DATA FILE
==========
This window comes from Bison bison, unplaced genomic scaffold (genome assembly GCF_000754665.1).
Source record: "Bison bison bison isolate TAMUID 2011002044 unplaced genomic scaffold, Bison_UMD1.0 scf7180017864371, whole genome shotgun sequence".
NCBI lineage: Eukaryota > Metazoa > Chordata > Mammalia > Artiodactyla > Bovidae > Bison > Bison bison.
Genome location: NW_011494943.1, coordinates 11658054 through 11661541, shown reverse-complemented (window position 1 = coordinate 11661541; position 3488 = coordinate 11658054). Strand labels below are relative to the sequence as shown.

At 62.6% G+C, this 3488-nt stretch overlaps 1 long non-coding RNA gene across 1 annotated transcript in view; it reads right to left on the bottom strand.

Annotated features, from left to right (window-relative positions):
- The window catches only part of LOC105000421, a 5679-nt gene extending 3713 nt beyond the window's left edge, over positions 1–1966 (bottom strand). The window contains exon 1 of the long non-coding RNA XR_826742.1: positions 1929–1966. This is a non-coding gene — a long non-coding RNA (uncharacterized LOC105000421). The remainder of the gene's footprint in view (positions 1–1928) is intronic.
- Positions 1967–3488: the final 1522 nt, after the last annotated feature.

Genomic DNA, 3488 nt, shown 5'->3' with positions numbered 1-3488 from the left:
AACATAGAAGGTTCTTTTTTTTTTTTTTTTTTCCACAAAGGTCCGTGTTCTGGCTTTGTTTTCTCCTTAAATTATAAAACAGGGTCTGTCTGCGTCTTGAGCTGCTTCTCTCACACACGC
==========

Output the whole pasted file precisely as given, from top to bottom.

This window comes from Bison bison, unplaced genomic scaffold (genome assembly GCF_000754665.1).
Source record: "Bison bison bison isolate TAMUID 2011002044 unplaced genomic scaffold, Bison_UMD1.0 scf7180017864371, whole genome shotgun sequence".
NCBI lineage: Eukaryota > Metazoa > Chordata > Mammalia > Artiodactyla > Bovidae > Bison > Bison bison.
Genome location: NW_011494943.1, coordinates 11658054 through 11661541, shown reverse-complemented (window position 1 = coordinate 11661541; position 3488 = coordinate 11658054). Strand labels below are relative to the sequence as shown.

At 62.6% G+C, this 3488-nt stretch overlaps 1 long non-coding RNA gene across 1 annotated transcript in view; it reads right to left on the bottom strand.

Annotated features, from left to right (window-relative positions):
- The window catches only part of LOC105000421, a 5679-nt gene extending 3713 nt beyond the window's left edge, over positions 1–1966 (bottom strand). The window contains exon 1 of the long non-coding RNA XR_826742.1: positions 1929–1966. This is a non-coding gene — a long non-coding RNA (uncharacterized LOC105000421). The remainder of the gene's footprint in view (positions 1–1928) is intronic.
- Positions 1967–3488: the final 1522 nt, after the last annotated feature.

Genomic DNA, 3488 nt, shown 5'->3' with positions numbered 1-3488 from the left:
AACATAGAAGGTTCTTTTTTTTTTTTTTTTTTCCACAAAGGTCCGTGTTCTGGCTTTGTTTTCTCCTTAAATTATAAAACAGGGTCTGTCTGCGTCTTGAGCTGCTTCTCTCACACACGC